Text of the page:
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In mathematics, the Hilbert cube, named after David Hilbert, is a topological space that provides an instructive example of some ideas in topology. Furthermore, many interesting topological spaces can be embedded in the Hilbert cube; that is, can be viewed as subspaces of the Hilbert cube (see below).


The Hilbert cube is best defined a topological product of the intervals [0, 1/n] for n = 1, 2, 3, 4, ... That is, it is a cuboid of countably infinite dimension, where the lengths of the edges in each orthogonal direction form the sequence \( \lbrace 1/n \rbrace_{n\in\mathbb{N}}. \)

The Hilbert cube is homeomorphic to the product of countably infinitely many copies of the unit interval [0, 1]. In other words, it is topologically indistinguishable from the unit cube of countably infinite dimension.

If a point in the Hilbert cube is specified by a sequence \lbrace a_n \rbrace with 0 \leq a_n \leq 1/n, then a homeomorphism to the infinite dimensional unit cube is given by \( h : a_n \rarr n\cdot a_n. \)
The Hilbert cube as a metric space

It's sometimes convenient to think of the Hilbert cube as a metric space, indeed as a specific subset of a Hilbert space with countably infinite dimension. For these purposes, it is best not to think of it as a product of copies of [0,1], but instead as

[0,1] × [0,1/2] × [0,1/3] × ···;

as stated above, for topological properties, this makes no difference. That is, an element of the Hilbert cube is an infinite sequence


that satisfies

0 ≤ xn ≤ 1/n.

Any such sequence belongs to the Hilbert space ℓ2, so the Hilbert cube inherits a metric from there. One can show that the topology induced by the metric is the same as the product topology in the above definition.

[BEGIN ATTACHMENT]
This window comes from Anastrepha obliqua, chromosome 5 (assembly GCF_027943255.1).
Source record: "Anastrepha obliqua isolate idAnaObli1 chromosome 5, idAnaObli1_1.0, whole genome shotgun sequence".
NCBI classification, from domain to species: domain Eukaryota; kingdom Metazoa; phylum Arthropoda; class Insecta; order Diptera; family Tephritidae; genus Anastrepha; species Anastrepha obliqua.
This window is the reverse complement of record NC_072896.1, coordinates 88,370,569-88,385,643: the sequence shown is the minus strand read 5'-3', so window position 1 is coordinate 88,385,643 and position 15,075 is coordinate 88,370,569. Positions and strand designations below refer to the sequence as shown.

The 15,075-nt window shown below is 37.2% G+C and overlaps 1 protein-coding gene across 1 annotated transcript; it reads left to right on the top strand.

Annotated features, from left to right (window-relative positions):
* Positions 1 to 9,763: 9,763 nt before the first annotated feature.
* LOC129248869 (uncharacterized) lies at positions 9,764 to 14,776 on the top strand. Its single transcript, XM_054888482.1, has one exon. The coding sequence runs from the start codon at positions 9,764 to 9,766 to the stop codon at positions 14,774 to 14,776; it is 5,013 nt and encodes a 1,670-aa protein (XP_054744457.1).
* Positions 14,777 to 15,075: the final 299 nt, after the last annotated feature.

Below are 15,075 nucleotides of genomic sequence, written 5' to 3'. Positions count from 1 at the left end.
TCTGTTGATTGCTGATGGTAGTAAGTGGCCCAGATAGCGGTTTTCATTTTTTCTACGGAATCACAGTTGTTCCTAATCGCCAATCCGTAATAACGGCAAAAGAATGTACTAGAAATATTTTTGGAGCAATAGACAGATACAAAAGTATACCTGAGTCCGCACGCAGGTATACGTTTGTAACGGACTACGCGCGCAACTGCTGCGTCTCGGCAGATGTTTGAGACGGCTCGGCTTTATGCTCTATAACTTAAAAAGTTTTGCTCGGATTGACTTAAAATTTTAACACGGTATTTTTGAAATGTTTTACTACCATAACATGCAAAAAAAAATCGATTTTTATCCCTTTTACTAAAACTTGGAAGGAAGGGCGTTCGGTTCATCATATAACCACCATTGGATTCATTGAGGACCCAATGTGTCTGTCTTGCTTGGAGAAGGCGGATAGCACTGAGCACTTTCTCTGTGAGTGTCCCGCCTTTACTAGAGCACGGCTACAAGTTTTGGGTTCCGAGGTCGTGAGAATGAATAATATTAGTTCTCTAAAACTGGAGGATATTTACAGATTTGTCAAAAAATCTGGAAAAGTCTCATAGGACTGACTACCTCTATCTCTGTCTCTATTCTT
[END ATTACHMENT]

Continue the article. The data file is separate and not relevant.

As a product of compact Hausdorff spaces, the Hilbert cube is itself a compact Hausdorff space as a result of the Tychonoff theorem.

In ℓ2, no point has a compact neighbourhood (thus, ℓ2 is not locally compact). One might expect that all of the compact subsets of ℓ2 are finite-dimensional. The Hilbert cube shows that this is not the case. But the Hilbert cube fails to be a neighbourhood of any point p because its side becomes smaller and smaller in each dimension, so that an open ball around p of any fixed radius e > 0 must go outside the cube in some dimension.

Every subset of the Hilbert cube inherits from the Hilbert cube the properties of being both metrizable (and therefore T4) and second countable. It is more interesting that the converse also holds: Every second countable T4 space is homeomorphic to a subset of the Hilbert cube.

Trivially, every Gδ-subset of the Hilbert cube is a Polish space, a topological space homeomorphic to a complete metric space. Conversely, every Polish space is homeomorphic to a Gδ-subset of the Hilbert cube.[1]


^ Srivastava, pp. 55


Srivastava, Sashi Mohan (1998). A Course on Borel Sets. Graduate Texts in Mathematics. Springer-Verlag. ISBN 978-0-387-98412-4. Retrieved 12-04-08.
Steen, Lynn Arthur; Seebach, J. Arthur Jr. (1995) [1978]. Counterexamples in Topology (Dover reprint of 1978 ed.). Berlin, New York: Springer-Verlag. ISBN 978-0-486-68735-3. MR507446

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